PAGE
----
Grain-Free Dog Food: Is it Right for Your Pet’s Diet?

The debate around grain-free dog food is enough to confuse any dog parent out there. If you feed your dog meals that consist of bones, raw meat, and some fruits and vegetables thrown in, you could consider it as a grain-free diet.

Pet food brands, however, have a different definition of what a grain-free diet entails. Whenever a particular dog food is created without the usage of rice, corn, wheat, or other types of grains, it is defined as grain-free food.

Grain-Free Dog Food: Is it Right for Your Pet's Diet?

Since dogs need to derive their energy in some other way, grain-free diets usually resort to carbohydrates in various forms, such as pea flour, lentils, and potatoes. This type of food is normally opted for when a dog has grain allergy or a low tolerance for regular dog food with grains.

So, should you think about grain-free food for your pet? Is it safe and healthy? We’re here to provide you with all the information you need.

Why Grain-Free Dog Food is Bad for Pets

The reason grain-free dog food gained popularity is because pet parents started to believe that digesting grains is difficult for their pets.

Companies advertise grain-free food in a manner that suggests that dogs should be fed like their ancestors or like wolves, but the evolutionary logic reveals that unlike wolves, dogs can actually digest the starch found in grains.

Here are some things you should know about grain-free dog food before making a decision:

Poor Quality Proteins and Starches

Most of the grain-free dog food contains low quality proteins such as soy. It is difficult for dogs to digest soy as it is extremely processed and can also cause hormonal issues.

Even the plant-based proteins and legumes used in grain-free meals such as peas, lentils, and beans are a low source of protein.

If you believe that grain-free products will provide your dog with more meat protein, then think again, because the meat they contain is highly processed and difficult for dogs to digest.

The starches present in grain-free food are just cheaper ingredients and are not meant to enhance the nutritional value of the meal. With your dog consuming poor quality starches, they can suffer from inflammation.

Additionally, starches of low quality are high in calories and can lead to obesity, skin problems, and also digestion-related disorders.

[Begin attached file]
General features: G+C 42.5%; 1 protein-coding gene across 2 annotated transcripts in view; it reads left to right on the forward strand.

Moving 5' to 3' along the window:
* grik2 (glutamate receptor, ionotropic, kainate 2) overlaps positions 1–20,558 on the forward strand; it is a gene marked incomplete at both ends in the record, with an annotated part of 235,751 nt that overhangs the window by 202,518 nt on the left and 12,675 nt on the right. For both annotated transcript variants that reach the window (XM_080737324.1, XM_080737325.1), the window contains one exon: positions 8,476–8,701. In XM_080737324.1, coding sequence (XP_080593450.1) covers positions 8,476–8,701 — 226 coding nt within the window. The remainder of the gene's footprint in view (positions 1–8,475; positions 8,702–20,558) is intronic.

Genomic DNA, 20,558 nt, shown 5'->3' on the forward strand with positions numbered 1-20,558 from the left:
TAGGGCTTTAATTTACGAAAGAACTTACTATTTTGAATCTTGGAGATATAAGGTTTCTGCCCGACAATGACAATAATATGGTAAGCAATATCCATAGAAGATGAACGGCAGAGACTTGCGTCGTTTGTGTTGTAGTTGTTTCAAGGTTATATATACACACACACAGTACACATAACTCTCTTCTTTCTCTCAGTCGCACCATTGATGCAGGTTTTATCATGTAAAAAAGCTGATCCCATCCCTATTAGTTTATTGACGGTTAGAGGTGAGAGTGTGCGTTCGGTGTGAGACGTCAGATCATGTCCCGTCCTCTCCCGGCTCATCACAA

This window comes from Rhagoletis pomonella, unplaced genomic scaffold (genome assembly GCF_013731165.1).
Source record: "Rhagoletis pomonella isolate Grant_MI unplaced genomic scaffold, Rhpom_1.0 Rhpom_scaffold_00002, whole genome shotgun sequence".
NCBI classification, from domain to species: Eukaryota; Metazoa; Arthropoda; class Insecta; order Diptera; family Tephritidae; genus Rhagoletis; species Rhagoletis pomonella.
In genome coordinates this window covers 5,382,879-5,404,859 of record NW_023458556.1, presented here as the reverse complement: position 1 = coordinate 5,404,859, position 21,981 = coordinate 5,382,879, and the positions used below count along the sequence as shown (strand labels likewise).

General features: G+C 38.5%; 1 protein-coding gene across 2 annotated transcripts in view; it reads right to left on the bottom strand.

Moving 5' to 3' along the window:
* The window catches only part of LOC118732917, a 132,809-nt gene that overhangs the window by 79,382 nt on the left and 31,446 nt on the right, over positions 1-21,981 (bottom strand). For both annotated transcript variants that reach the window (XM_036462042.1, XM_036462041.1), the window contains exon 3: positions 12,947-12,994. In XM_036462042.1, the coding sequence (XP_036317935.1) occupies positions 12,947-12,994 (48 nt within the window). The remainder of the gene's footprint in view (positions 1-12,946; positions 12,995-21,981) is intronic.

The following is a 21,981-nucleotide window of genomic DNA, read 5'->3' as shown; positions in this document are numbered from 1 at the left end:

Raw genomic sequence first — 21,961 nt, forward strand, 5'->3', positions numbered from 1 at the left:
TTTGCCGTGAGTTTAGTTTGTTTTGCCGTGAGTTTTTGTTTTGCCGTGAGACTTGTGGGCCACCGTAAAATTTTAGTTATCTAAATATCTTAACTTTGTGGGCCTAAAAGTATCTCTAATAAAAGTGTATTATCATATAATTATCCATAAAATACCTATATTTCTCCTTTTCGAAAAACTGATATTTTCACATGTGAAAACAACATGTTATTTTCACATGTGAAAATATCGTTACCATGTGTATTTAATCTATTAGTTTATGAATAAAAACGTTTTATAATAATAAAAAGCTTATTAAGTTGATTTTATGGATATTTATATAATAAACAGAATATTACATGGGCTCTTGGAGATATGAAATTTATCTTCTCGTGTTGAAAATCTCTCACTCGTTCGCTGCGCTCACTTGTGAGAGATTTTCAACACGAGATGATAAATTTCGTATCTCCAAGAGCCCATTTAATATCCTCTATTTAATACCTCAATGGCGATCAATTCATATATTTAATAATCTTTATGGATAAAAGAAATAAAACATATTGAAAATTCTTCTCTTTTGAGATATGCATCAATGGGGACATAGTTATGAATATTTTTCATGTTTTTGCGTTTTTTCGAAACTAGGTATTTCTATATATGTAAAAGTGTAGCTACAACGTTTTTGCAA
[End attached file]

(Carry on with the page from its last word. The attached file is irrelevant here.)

Genetically Modified Organisms (GMOs)

GMOs can lower the nutritional goodness of food items, making them more toxic and allergy-inducing. The plants that are genetically modified are often done so in order to make them virus-resistant or insect-resistant.

The crops that are usually genetically modified include potatoes, rice, soy, corn, peas, soy, legumes, and beets.

GMOs are common in grain-free food, and studies have indicated that they can cause liver damage, cancer, kidney damage, cognitive problems, digestive imbalances, disruption to the endocrine system, damage to the immune system, and also to the reproductive parts and pancreas.

Linked to Heart Disease

Although commercial brands would like you to believe that grain-free dog food is healthy, the Food and Drug Administration (FDA) discovered that the dogs who were made to follow this diet were contracting heart issues.

The FDA released a statement in 2018 saying that they are conducting an investigation to see what links heart problems in dogs to grain-free meals. They also mentioned that grain-free dog food contains ingredients not found in regular dog food, such as lentils, potatoes, and peas.

The researchers participating in this investigation found that many of the dogs who were fed grain-free food had developed DCM or dilated cardiomyopathy, which is a very serious heart condition among dogs.

DCM causes a dog’s heart muscles to get weak, with the heart chambers widening and becoming larger, due to which the heart cannot pump blood efficiently, causing them to collapse or develop heart failure or coughing.


When thinking about grain-free dog food, do remember that it doesn’t mean that the meal will be free from fat, sugar, and carbs. In fact, you could end up feeding your dig with more calories and reducing the quantity of nutrients in the process.

Veterinarians themselves have said that food allergies are a rarity among dogs, and the allergy-causing substances aren’t usually grains.

Therefore, choose nutritionally rich and well-balanced meals for your dog and consult your vet instead of getting sucked in by fad diets and myths.

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